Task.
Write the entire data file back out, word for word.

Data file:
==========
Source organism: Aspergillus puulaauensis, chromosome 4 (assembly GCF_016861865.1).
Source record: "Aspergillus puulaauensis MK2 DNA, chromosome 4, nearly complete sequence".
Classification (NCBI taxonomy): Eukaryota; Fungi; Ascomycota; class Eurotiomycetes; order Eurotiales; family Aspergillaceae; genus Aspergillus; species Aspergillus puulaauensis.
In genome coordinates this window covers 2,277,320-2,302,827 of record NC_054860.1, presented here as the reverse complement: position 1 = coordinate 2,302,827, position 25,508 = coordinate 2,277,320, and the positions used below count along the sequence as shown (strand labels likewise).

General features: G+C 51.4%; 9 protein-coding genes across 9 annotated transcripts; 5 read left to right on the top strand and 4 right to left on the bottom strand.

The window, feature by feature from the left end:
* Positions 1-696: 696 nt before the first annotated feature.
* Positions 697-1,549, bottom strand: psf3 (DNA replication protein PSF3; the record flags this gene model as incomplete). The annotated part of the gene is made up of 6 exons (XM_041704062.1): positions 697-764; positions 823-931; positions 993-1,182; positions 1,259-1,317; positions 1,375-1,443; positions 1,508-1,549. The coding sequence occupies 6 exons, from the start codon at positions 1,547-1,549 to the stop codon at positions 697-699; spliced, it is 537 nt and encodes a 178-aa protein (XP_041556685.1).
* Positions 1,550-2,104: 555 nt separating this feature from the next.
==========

Source organism: Aspergillus puulaauensis, chromosome 4 (assembly GCF_016861865.1).
Source record: "Aspergillus puulaauensis MK2 DNA, chromosome 4, nearly complete sequence".
Classification (NCBI taxonomy): Eukaryota; Fungi; Ascomycota; class Eurotiomycetes; order Eurotiales; family Aspergillaceae; genus Aspergillus; species Aspergillus puulaauensis.
In genome coordinates this window covers 2,277,320-2,302,827 of record NC_054860.1, presented here as the reverse complement: position 1 = coordinate 2,302,827, position 25,508 = coordinate 2,277,320, and the positions used below count along the sequence as shown (strand labels likewise).

General features: G+C 51.4%; 9 protein-coding genes across 9 annotated transcripts; 5 read left to right on the top strand and 4 right to left on the bottom strand.

The window, feature by feature from the left end:
* Positions 1-696: 696 nt before the first annotated feature.
* Positions 697-1,549, bottom strand: psf3 (DNA replication protein PSF3; the record flags this gene model as incomplete). The annotated part of the gene is made up of 6 exons (XM_041704062.1): positions 697-764; positions 823-931; positions 993-1,182; positions 1,259-1,317; positions 1,375-1,443; positions 1,508-1,549. The coding sequence occupies 6 exons, from the start codon at positions 1,547-1,549 to the stop codon at positions 697-699; spliced, it is 537 nt and encodes a 178-aa protein (XP_041556685.1).
* Positions 1,550-2,104: 555 nt separating this feature from the next.